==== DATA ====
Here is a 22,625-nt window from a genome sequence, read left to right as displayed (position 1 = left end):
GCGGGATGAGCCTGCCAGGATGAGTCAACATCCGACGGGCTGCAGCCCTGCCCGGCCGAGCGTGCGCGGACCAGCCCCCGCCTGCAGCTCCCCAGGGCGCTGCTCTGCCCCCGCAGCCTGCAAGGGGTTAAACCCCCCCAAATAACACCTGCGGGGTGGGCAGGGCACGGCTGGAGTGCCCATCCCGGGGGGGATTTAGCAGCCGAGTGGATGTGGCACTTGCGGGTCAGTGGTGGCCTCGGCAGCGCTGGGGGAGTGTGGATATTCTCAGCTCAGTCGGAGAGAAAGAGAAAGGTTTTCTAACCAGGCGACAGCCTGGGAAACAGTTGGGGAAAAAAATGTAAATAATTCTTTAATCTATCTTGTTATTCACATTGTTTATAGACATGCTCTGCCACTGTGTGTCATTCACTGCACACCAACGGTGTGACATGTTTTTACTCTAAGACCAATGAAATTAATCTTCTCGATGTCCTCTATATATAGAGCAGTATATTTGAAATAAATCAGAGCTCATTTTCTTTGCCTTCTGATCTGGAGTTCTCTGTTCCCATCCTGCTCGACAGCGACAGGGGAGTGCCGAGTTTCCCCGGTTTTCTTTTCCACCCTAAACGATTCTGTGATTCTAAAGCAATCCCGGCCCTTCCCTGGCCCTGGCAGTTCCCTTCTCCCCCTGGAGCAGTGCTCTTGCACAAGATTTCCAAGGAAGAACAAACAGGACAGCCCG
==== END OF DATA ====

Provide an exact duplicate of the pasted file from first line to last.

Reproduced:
Here is a 22,625-nt window from a genome sequence, read left to right as displayed (position 1 = left end):
GCGGGATGAGCCTGCCAGGATGAGTCAACATCCGACGGGCTGCAGCCCTGCCCGGCCGAGCGTGCGCGGACCAGCCCCCGCCTGCAGCTCCCCAGGGCGCTGCTCTGCCCCCGCAGCCTGCAAGGGGTTAAACCCCCCCAAATAACACCTGCGGGGTGGGCAGGGCACGGCTGGAGTGCCCATCCCGGGGGGGATTTAGCAGCCGAGTGGATGTGGCACTTGCGGGTCAGTGGTGGCCTCGGCAGCGCTGGGGGAGTGTGGATATTCTCAGCTCAGTCGGAGAGAAAGAGAAAGGTTTTCTAACCAGGCGACAGCCTGGGAAACAGTTGGGGAAAAAAATGTAAATAATTCTTTAATCTATCTTGTTATTCACATTGTTTATAGACATGCTCTGCCACTGTGTGTCATTCACTGCACACCAACGGTGTGACATGTTTTTACTCTAAGACCAATGAAATTAATCTTCTCGATGTCCTCTATATATAGAGCAGTATATTTGAAATAAATCAGAGCTCATTTTCTTTGCCTTCTGATCTGGAGTTCTCTGTTCCCATCCTGCTCGACAGCGACAGGGGAGTGCCGAGTTTCCCCGGTTTTCTTTTCCACCCTAAACGATTCTGTGATTCTAAAGCAATCCCGGCCCTTCCCTGGCCCTGGCAGTTCCCTTCTCCCCCTGGAGCAGTGCTCTTGCACAAGATTTCCAAGGAAGAACAAACAGGACAGCCCG